Since sometime before Caesar was a lance corporal, the United States Marine Corps’ greatest fear has been becoming “a second land army.” It has long believed that if the country perceived it had two armies, it would require one to go away, and that one would be the Marine Corps. It is therefore ironic that the United States now finds itself with not one, but two Marine Corps, and the final result may be that both disappear.
Almost any Marine knows the two Marine Corps of which I speak. One is the heir of the maneuver warfare movement of the 1970s and 80s, of Al Gray and Warfighting, of free play training, officer education focused on how to think, not what to do, of the belief that the highest goal of all Marines is winning in combat with the smallest possible losses. This is the Marine Corps that led the advance to Baghdad in the first phase of the ongoing war in Iraq. It is also the Marine Corps that recently “fought smart” in Fallujah by not taking the city.
The other Marine Corps’ highest goal is programs, money and bureaucratic success “inside the Beltway.” Its priorities are absurdities such as the MV-22 “Albatross” and reviving the 1990s “Sea Worm” project under the label “distributed operations,” which are referred to openly at Quantico as “putting lipstick on a pig.” This Marine Corps is anti-intellectual, sees the First Generation culture of order as sacred, believes that sufficient rank justifies any idiot and regards politics, not combat, as the “real world.”
Regrettably, in the war between these two Marine Corps, the second one is winning. I recently encountered a horrifying example of its success at the Marine Corps Command & Staff School at Quantico. At the end of this academic year, the Command & Staff faculty simply got rid of 250 copies of Martin van Creveld’s superb book, Fighting Power. This book, which lays out the fundamental difference between the Second Generation U.S. Army in World War II and the Third Generation Wehrmacht, is one of the seven books of “the canon,” the readings that take you from the First Generation into the Fourth. It should be required reading for every Marine Corps and Army officer.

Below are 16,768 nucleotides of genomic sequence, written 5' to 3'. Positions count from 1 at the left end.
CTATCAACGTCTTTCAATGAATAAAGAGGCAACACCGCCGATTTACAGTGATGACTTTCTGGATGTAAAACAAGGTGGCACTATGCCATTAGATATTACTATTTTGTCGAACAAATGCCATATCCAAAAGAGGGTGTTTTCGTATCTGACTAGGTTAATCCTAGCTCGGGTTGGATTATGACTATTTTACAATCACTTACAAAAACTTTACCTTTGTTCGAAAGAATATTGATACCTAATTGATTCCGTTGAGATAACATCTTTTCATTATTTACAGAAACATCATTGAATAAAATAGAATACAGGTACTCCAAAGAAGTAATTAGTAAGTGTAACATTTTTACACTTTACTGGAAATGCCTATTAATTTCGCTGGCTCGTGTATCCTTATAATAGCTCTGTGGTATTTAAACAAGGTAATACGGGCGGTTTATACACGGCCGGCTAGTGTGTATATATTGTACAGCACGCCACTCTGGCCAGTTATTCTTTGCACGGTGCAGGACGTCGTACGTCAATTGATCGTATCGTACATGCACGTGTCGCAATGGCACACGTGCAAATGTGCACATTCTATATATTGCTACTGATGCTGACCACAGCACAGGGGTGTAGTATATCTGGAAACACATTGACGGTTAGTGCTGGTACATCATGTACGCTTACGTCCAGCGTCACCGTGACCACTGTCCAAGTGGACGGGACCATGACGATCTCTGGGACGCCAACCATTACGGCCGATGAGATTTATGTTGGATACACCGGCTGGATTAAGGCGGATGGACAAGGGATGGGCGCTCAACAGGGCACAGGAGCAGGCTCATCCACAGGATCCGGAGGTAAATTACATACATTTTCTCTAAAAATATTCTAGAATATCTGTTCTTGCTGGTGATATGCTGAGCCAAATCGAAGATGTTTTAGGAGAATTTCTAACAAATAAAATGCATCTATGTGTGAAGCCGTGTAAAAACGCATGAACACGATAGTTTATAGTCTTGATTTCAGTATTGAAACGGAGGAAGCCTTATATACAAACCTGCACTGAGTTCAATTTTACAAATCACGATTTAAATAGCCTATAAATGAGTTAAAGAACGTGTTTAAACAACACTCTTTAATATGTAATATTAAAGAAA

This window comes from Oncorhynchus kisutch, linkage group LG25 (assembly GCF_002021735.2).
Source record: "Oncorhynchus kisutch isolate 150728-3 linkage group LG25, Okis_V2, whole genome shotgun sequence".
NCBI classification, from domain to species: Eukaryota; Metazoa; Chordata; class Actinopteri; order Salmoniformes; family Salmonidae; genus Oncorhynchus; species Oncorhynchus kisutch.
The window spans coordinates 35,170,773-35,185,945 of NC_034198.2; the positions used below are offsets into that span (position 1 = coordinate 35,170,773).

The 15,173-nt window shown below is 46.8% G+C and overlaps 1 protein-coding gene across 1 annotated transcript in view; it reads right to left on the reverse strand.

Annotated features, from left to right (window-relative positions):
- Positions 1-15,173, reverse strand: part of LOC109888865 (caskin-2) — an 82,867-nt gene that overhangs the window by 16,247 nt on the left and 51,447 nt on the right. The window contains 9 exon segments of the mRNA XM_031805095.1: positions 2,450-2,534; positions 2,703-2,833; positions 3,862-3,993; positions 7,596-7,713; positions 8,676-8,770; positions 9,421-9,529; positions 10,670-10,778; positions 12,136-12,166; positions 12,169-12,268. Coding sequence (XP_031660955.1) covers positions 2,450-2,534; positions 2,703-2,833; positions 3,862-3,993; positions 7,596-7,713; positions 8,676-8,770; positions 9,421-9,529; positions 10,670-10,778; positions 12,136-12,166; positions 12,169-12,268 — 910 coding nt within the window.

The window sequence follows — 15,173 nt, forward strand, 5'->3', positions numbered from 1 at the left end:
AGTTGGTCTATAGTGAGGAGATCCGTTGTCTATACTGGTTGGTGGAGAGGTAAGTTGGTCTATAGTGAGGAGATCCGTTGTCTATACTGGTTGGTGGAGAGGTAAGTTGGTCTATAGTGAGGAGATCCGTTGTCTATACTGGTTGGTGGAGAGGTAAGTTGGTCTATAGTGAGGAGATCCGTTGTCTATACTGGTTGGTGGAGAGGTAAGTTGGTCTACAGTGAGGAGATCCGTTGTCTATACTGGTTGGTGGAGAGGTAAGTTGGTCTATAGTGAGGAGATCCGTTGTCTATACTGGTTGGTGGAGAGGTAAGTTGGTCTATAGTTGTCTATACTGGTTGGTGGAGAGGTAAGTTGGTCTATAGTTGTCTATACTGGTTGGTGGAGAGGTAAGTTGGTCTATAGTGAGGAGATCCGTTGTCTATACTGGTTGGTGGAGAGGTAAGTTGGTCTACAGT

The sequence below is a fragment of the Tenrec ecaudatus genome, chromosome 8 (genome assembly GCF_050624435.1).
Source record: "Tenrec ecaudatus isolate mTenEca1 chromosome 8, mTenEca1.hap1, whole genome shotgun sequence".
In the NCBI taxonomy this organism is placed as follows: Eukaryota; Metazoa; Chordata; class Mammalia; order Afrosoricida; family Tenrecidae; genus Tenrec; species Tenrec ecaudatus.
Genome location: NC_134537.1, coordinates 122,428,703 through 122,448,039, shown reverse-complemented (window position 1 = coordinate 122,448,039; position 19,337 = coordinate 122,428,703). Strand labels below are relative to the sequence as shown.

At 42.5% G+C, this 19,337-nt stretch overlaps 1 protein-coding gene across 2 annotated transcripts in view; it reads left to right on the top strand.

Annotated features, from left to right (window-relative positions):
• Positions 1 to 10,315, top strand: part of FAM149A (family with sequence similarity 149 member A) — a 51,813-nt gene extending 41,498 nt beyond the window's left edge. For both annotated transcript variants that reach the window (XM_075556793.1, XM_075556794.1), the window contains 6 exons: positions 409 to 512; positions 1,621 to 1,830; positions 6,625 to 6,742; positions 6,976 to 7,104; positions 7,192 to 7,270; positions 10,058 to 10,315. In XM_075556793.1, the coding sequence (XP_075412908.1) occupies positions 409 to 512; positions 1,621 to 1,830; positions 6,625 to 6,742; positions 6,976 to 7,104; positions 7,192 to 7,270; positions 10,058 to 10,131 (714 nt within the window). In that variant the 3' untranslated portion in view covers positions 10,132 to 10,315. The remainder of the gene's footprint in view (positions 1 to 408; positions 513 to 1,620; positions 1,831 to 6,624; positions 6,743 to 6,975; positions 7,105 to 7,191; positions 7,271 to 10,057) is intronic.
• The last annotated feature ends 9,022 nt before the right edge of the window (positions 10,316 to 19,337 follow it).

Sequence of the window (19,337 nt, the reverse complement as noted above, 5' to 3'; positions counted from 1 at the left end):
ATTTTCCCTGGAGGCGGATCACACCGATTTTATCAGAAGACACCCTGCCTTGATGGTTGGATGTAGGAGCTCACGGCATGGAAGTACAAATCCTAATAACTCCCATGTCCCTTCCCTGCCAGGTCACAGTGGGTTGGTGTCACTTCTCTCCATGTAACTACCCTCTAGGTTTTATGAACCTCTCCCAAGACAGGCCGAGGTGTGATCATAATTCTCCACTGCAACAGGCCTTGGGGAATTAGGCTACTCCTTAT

When I asked someone associated with Command & Staff how such a thing could be done, he replied that the faculty has decided it “doesn’t like” van Creveld. This is similar to a band of Hottentots deciding they “don’t like” Queen Victoria. Martin van Creveld is perhaps the most perceptive military historian now writing. But in the end, the books went; future generations of students at Command & Staff won’t have them.
A friend who attended the last Marine Corps General Officers’ conference reported the same division between the two Marine Corps. The officers from the field, he said, had completely different concerns from those stationed in Washington. They were ships passing in the night. But it is the interests of the Washington Marine Corps, not those in the field, that determine Marine Corps policy. And that policy is affected little, if at all, by the two wars in which Marines are now fighting.
Throughout my years as a Senate staffer, the Marine Corps’ clout on Capitol Hill was envied by the other services. The Marine Corps then had little money and not much interest in programs. Its message to Congress and to the American public was, “We’re not like the other services. We aren’t about money and stuff. We’re about war.” That message brought the Corps unrivalled public and political support.
In the mid-1990s, the Marine Corps changed its message and, without realizing what it was doing, abandoned its successful grand strategy for survival. The new message became, “We are just like the other services. We too are now about money and programs.” And that new message is what now dominates Headquarters Marine Corps and Quantico. Thinking about war is out; money and stuff is in. In effect, the Marine Corps has sat down at the highest-stakes poker game in the world, American defense politics, with 25 cents in its pocket. It simply cannot compete with the Army, Navy or Air Force at buying Congressional and public support. But it is determined to try.
If the dumb (and increasingly corrupt) “Washington” Marine Corps finally triumphs over the smart, Warfighting Marine Corps, in the end both will disappear. And that will be a shame, because the smart Marine Corps, Al Gray’s Marine Corps, really had something going. It was on its way to becoming the first American Third Generation armed service.
Maybe Martin van Creveld’s next book should be The Rise and Decline of the United States Marine Corps.